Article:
Originally Posted by Mulligan Jeff View Post

And to think they made Sam Snead change from pendulum stroke!

 

It isn't a pendulum stroke, it's a croquet stroke and he straddled to the line to make it.  Just like the anchored stroke, it goes against what is seen as a traditional golf swing.

post #1437 of 1852
Curious did governing bodies deem the stroke unfair advantage or against traditional golf swing?
post #1438 of 1852
Quote:
Originally Posted by Mulligan Jeff View Post

Curious did governing bodies deem the stroke unfair advantage or against traditional golf swing?

 

Dude, seriously?

 

Read.

post #1439 of 1852
Quote:
Originally Posted by Mulligan Jeff View Post

Doesn't appear to give any advantage...

 

And this is relevant why?

 

Seriously, PLEASE read at least the last several pages or so of this thread before you comment.

At least that way you'll be up to speed on the facts.

post #1440 of 1852
Quote:
Originally Posted by Mulligan Jeff View Post

Curious did governing bodies deem the stroke unfair advantage or against traditional golf swing?

 

Google is a wonderful tool, by the way.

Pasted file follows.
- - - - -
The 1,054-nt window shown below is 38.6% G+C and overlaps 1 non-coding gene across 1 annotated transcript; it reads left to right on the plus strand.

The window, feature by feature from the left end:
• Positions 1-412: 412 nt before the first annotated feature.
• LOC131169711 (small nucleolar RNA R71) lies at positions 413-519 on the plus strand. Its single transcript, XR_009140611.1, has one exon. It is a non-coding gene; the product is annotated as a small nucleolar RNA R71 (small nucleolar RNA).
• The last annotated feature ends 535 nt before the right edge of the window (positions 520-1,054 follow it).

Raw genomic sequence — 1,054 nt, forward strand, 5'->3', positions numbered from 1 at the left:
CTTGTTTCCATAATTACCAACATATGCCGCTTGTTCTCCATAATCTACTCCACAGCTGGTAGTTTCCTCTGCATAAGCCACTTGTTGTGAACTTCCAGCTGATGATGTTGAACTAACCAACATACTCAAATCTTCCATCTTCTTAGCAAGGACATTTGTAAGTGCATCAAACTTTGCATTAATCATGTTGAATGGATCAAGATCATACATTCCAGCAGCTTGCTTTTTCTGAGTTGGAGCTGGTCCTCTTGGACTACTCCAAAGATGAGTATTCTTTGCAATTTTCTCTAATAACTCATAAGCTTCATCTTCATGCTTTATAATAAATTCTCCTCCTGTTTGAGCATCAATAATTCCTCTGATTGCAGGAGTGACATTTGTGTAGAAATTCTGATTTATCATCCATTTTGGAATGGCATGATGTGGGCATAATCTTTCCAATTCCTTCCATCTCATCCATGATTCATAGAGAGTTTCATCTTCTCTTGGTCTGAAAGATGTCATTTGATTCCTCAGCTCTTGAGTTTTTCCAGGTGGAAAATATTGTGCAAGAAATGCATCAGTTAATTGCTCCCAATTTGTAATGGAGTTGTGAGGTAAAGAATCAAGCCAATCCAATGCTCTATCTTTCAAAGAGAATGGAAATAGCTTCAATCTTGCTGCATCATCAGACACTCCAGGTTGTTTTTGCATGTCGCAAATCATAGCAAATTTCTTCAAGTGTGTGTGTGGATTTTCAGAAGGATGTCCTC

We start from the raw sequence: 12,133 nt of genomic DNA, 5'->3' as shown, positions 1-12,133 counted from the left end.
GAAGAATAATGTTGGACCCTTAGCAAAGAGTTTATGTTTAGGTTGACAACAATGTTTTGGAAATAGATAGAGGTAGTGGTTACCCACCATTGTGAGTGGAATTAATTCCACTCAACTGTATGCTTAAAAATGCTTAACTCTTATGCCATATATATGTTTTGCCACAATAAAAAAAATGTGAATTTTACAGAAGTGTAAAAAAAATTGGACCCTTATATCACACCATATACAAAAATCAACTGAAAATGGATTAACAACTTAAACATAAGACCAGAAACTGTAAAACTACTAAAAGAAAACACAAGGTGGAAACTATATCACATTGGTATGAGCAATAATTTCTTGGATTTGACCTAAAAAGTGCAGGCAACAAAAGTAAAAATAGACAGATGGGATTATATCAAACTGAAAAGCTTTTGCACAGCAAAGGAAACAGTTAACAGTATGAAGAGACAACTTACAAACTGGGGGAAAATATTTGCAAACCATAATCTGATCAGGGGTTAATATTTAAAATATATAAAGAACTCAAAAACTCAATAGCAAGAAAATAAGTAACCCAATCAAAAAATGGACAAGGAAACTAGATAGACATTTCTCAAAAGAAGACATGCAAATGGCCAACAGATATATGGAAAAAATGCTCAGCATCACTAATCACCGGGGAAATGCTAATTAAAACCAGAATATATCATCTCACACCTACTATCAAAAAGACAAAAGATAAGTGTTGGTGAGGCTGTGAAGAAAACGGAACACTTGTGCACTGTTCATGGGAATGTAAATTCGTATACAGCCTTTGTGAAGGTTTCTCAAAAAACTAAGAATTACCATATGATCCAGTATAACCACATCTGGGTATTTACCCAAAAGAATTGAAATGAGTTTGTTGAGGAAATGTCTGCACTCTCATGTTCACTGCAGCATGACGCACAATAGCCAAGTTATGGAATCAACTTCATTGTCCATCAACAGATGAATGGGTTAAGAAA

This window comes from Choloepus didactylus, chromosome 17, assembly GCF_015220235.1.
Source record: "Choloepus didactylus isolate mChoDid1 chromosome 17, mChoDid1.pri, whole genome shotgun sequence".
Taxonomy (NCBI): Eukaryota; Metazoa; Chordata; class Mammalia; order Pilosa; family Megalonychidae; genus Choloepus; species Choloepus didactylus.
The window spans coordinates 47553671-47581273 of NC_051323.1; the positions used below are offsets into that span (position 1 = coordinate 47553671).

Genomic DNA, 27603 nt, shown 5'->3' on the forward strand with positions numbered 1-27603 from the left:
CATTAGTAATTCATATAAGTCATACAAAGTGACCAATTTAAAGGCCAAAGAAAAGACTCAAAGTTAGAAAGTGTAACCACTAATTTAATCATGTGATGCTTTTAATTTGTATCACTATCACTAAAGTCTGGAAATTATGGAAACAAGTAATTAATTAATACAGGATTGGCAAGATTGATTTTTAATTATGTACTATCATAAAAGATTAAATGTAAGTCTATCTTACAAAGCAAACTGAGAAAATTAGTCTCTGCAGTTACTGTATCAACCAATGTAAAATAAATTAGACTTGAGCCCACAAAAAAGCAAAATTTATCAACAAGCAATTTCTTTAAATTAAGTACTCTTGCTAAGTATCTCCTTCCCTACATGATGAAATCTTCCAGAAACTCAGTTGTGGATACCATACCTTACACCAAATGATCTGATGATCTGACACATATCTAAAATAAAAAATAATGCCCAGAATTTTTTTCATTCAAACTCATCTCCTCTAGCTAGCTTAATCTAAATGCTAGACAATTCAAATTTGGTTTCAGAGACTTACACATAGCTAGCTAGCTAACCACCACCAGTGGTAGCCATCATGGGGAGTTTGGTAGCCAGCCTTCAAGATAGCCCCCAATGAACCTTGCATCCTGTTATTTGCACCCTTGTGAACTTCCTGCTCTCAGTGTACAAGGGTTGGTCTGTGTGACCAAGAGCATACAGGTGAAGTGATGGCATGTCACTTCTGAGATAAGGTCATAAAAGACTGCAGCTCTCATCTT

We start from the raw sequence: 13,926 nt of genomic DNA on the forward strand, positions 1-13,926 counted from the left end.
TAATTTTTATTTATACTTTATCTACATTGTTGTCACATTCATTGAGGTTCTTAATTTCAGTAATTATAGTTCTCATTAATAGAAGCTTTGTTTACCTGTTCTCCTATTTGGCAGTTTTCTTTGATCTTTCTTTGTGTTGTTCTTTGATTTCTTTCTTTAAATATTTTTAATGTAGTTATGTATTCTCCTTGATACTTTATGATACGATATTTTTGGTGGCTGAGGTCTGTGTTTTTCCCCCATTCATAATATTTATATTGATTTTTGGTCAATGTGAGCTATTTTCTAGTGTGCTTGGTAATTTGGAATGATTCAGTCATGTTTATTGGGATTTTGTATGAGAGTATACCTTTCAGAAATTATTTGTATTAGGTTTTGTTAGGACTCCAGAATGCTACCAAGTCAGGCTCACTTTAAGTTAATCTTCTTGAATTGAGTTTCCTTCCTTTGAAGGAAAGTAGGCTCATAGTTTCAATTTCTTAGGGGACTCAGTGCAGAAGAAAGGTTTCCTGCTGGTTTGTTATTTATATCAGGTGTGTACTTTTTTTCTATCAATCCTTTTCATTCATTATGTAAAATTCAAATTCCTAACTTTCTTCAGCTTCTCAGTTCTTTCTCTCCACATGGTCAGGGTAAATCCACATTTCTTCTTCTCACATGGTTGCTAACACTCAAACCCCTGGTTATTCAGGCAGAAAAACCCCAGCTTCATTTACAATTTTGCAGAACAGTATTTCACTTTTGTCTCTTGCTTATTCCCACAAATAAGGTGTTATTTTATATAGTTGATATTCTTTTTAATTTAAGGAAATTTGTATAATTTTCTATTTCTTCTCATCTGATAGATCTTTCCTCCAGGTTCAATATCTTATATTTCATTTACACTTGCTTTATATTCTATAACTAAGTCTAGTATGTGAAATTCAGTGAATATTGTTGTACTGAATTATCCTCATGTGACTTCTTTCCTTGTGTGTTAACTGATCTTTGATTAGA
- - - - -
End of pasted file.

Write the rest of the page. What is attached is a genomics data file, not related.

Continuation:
This one's a freebie.  Next time please do your own research?  Took me all of 5 minutes to find it.

 

 


Bobby Jones, co-founder of Augusta National and the Masters, told Snead he didn't care for the remedy Snead had found for the yips. Jones relayed his distaste to Joseph C. Dey Jr., executive director of the USGA, who had never been a Snead fan.
 
The wheels to outlaw croquet putting turned very fast. A little more than a month after the 1967 Masters, the USGA and Royal and Ancient GC met in Great Britain on the eve of the Walker Cup and proposed a rules change, subject to final approval by the association's executive committees, that would be effective Jan. 1, 1968: "On the putting green a player shall not make a stroke from astride, or with either foot touching the line of the putt, or an extension of that line behind the ball."
 
"The history of the game cries out that you play it from one side of the ball," Dey said at the time. "Bizarre stances and clubs were beginning to make it look like another game."

 

(http://www.golfdigest.com/golf-tours-news/blogs/local-knowledge/2011/04/sam-sneads-desperate-measures-on-the-greens.html)

New Posts  All Forums:Forum Nav:
  Return Home
  Back to Forum: Rules of Golf
TheSandTrap.com › Golf Forum › The Clubhouse › Rules of Golf › Anchored Putters Rules Change (Effective January 1, 2016)